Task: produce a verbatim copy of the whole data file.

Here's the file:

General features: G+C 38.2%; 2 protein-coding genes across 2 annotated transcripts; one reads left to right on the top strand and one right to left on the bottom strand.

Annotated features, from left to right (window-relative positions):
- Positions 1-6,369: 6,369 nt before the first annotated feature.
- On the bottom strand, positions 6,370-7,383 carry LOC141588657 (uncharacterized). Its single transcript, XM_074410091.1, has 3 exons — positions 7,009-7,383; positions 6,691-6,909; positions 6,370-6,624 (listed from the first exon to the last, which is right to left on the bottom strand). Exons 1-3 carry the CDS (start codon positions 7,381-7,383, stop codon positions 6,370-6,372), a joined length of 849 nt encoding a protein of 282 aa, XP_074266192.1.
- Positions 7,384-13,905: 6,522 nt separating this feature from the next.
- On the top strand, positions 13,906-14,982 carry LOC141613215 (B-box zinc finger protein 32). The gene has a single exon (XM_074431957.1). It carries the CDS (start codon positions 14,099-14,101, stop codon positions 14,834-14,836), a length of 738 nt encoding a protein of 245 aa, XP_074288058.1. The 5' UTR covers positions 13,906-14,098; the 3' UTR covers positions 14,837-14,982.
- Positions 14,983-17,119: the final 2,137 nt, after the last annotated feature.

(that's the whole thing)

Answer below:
General features: G+C 38.2%; 2 protein-coding genes across 2 annotated transcripts; one reads left to right on the top strand and one right to left on the bottom strand.

Annotated features, from left to right (window-relative positions):
- Positions 1-6,369: 6,369 nt before the first annotated feature.
- On the bottom strand, positions 6,370-7,383 carry LOC141588657 (uncharacterized). Its single transcript, XM_074410091.1, has 3 exons — positions 7,009-7,383; positions 6,691-6,909; positions 6,370-6,624 (listed from the first exon to the last, which is right to left on the bottom strand). Exons 1-3 carry the CDS (start codon positions 7,381-7,383, stop codon positions 6,370-6,372), a joined length of 849 nt encoding a protein of 282 aa, XP_074266192.1.
- Positions 7,384-13,905: 6,522 nt separating this feature from the next.
- On the top strand, positions 13,906-14,982 carry LOC141613215 (B-box zinc finger protein 32). The gene has a single exon (XM_074431957.1). It carries the CDS (start codon positions 14,099-14,101, stop codon positions 14,834-14,836), a length of 738 nt encoding a protein of 245 aa, XP_074288058.1. The 5' UTR covers positions 13,906-14,098; the 3' UTR covers positions 14,837-14,982.
- Positions 14,983-17,119: the final 2,137 nt, after the last annotated feature.